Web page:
Flying can be a stressful and time-consuming process and any issues are often magnified for travellers with special needs. Such travellers might require wheelchairs, electric carts, or airline personnel to help them navigate the airport and board their planes.
A recent study from Associate Professor Mehmet Begen and co-authors from Fraser Health Authority, Sauder School of Business, Boart Longyear, and Strongside Technologies looked at centralization to improve service for air travellers with special needs. The researchers used analytics (building mathematical models and looking at patterns in data) to evaluate whether consolidating such service at all airlines within an airport authority would create improvements and efficiencies. Currently, each airline handles service for special-needs customers separately and sets its own standards and practices. Some airlines even outsource the service to a contractor. Study results showed consolidation provides higher levels of service using fewer resources, including a 24-per-cent reduction in the need for wheelchairs and a 47-per-cent reduction in electric carts.
“Usually, pooling resources leads to efficiencies, but it depends on how you define efficiencies,” said Begen. “Some of the individual airlines might have been doing really efficient stuff on their own. The overall efficiency will increase across the board, but it could be better for some airlines than others.”
Models and data at work
The researchers used two models to try to create a realistic picture of a centralized system:
- Simulation – Using computer software to replicate how special-needs passengers would move through airport security and boarding so they could record data, such as wait times and service levels; and,
- Queuing – A mathematical study used to predict wait times by examining the range of possible scenarios.
They also interviewed personnel at each major airline, as well as staff at Canada Customs and U.S. Customs and Border Protection.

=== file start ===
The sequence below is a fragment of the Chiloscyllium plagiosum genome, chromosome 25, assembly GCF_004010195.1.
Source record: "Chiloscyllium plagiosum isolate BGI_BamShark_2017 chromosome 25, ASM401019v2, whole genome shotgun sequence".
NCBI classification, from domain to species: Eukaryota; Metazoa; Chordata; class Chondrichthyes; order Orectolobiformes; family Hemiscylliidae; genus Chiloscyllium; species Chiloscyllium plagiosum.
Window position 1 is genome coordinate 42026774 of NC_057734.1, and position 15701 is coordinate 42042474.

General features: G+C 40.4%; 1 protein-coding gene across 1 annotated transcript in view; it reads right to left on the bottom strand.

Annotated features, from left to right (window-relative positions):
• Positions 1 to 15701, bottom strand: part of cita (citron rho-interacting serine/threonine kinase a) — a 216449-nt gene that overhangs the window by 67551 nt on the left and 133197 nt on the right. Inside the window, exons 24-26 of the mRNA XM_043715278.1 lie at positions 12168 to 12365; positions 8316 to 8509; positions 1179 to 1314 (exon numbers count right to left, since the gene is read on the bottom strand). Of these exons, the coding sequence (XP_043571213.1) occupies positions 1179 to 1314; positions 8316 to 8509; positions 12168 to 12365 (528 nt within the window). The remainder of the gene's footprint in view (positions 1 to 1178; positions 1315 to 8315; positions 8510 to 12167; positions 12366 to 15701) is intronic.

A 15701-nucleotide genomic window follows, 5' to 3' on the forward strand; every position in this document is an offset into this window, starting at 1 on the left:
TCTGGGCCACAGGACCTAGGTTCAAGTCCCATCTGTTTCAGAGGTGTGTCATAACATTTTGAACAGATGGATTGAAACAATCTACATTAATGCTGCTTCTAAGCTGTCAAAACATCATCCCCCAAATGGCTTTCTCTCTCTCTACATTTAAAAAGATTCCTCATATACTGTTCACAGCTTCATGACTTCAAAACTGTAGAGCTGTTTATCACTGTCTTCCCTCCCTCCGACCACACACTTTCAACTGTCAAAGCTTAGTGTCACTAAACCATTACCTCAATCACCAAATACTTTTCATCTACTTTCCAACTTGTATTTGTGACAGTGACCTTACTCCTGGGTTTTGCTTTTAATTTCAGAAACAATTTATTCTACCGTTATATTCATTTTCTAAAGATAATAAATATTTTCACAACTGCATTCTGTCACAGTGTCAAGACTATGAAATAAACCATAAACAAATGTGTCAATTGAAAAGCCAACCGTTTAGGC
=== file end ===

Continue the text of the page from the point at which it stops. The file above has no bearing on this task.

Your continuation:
“The biggest challenge was the system we are trying to model doesn’t exist,” he said. “We thought that maybe if we created two different models based on reasonable assumptions and the models gave us more or less the same results, we’d have more confidence that the models mimicked the real world.”
Learning from analytics
Begen said there are three general lessons for business managers:
- It’s important to define your service criteria and ensure they are reasonable and achievable;
- If managed well, centralized systems will usually improve efficiency, but there will always be tradeoffs. In this case, the individual airlines have to give up their control of the service; and,
- Analytics can help to solve business problems, but validation of the analytical models is critical and difficult to do when the system modelled doesn’t exist. Building more than one model and comparing results can improve accuracy.
Savings from centralization
He also said there are many examples in business where some aspects of centralization have improved efficiency. Banks now have a single queue branching off to multiple bank tellers instead of separate lines to each teller. Call centres also use a single queue to handle requests faster.
The researchers made several recommendations to the airport authority. Although these recommendations have not yet been implemented, Begen said he hopes the study will prompt the airport authority to consider improvements.
“The demand for this service is going to increase in the future due to an aging population and as people with special needs participate in society more,” he said. “Services for special needs should be looked at more broadly.”
The paper, “Evaluation of a centralized transportation assistance system for passengers with special needs at a Canadian airport,” is published in a special issue of the International Journal of Shipping and Transport Logistics. It was co-authored by Richard Fung, Senior Operations Engineer at Fraser Health Authority; Daniel Granot and Frieda Granot, both professors at Sauder School of Business; Chris Hall, Regional Contracts and Business Development Manager at Boart Longyear; and Bailey Kluczny, Founder and Principal Consultant with Strongside Technologies.
Begen is working on other scheduling problems for future research projects. He has several other projects related to scheduling. One study – with Ivey Professor (now Emeritus) Peter Bell and John Lyons, Ivey PhD candidate – found the best route for the Whistler-Blackcomb Mega Day Challenge. Another looks at improvements to surgical block schedules at hospitals in the Fraser Health Authority. A third study created an improved schedule for an automobile manufacturing plant and won an award.